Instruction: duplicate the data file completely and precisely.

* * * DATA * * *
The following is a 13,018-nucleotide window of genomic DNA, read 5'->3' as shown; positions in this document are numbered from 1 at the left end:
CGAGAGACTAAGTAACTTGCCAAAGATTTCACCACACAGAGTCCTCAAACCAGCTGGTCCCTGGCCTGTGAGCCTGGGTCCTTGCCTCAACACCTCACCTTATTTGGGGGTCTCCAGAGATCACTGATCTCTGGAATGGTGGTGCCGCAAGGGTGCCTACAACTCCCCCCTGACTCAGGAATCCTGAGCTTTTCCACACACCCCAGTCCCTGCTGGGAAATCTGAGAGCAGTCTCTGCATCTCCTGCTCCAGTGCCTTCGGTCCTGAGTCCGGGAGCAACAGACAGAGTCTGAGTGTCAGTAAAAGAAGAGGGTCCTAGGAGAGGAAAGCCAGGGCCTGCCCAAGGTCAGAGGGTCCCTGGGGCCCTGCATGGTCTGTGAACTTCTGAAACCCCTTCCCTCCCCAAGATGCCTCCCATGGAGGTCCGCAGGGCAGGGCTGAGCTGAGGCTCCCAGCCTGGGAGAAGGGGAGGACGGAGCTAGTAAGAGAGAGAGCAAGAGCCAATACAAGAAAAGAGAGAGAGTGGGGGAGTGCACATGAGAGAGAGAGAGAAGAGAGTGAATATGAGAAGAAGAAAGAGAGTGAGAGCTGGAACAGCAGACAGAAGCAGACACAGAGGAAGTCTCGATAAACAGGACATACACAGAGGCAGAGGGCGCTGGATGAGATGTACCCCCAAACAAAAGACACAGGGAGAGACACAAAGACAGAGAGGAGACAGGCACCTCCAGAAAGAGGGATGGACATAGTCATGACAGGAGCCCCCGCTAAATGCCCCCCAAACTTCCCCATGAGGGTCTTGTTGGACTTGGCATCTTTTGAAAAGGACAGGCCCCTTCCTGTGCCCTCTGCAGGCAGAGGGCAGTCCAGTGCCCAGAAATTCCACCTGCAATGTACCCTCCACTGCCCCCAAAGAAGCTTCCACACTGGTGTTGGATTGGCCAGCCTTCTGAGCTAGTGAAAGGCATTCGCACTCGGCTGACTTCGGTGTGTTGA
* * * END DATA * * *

The following is a 13,018-nucleotide window of genomic DNA, read 5'->3' as shown; positions in this document are numbered from 1 at the left end:
CGAGAGACTAAGTAACTTGCCAAAGATTTCACCACACAGAGTCCTCAAACCAGCTGGTCCCTGGCCTGTGAGCCTGGGTCCTTGCCTCAACACCTCACCTTATTTGGGGGTCTCCAGAGATCACTGATCTCTGGAATGGTGGTGCCGCAAGGGTGCCTACAACTCCCCCCTGACTCAGGAATCCTGAGCTTTTCCACACACCCCAGTCCCTGCTGGGAAATCTGAGAGCAGTCTCTGCATCTCCTGCTCCAGTGCCTTCGGTCCTGAGTCCGGGAGCAACAGACAGAGTCTGAGTGTCAGTAAAAGAAGAGGGTCCTAGGAGAGGAAAGCCAGGGCCTGCCCAAGGTCAGAGGGTCCCTGGGGCCCTGCATGGTCTGTGAACTTCTGAAACCCCTTCCCTCCCCAAGATGCCTCCCATGGAGGTCCGCAGGGCAGGGCTGAGCTGAGGCTCCCAGCCTGGGAGAAGGGGAGGACGGAGCTAGTAAGAGAGAGAGCAAGAGCCAATACAAGAAAAGAGAGAGAGTGGGGGAGTGCACATGAGAGAGAGAGAGAAGAGAGTGAATATGAGAAGAAGAAAGAGAGTGAGAGCTGGAACAGCAGACAGAAGCAGACACAGAGGAAGTCTCGATAAACAGGACATACACAGAGGCAGAGGGCGCTGGATGAGATGTACCCCCAAACAAAAGACACAGGGAGAGACACAAAGACAGAGAGGAGACAGGCACCTCCAGAAAGAGGGATGGACATAGTCATGACAGGAGCCCCCGCTAAATGCCCCCCAAACTTCCCCATGAGGGTCTTGTTGGACTTGGCATCTTTTGAAAAGGACAGGCCCCTTCCTGTGCCCTCTGCAGGCAGAGGGCAGTCCAGTGCCCAGAAATTCCACCTGCAATGTACCCTCCACTGCCCCCAAAGAAGCTTCCACACTGGTGTTGGATTGGCCAGCCTTCTGAGCTAGTGAAAGGCATTCGCACTCGGCTGACTTCGGTGTGTTGA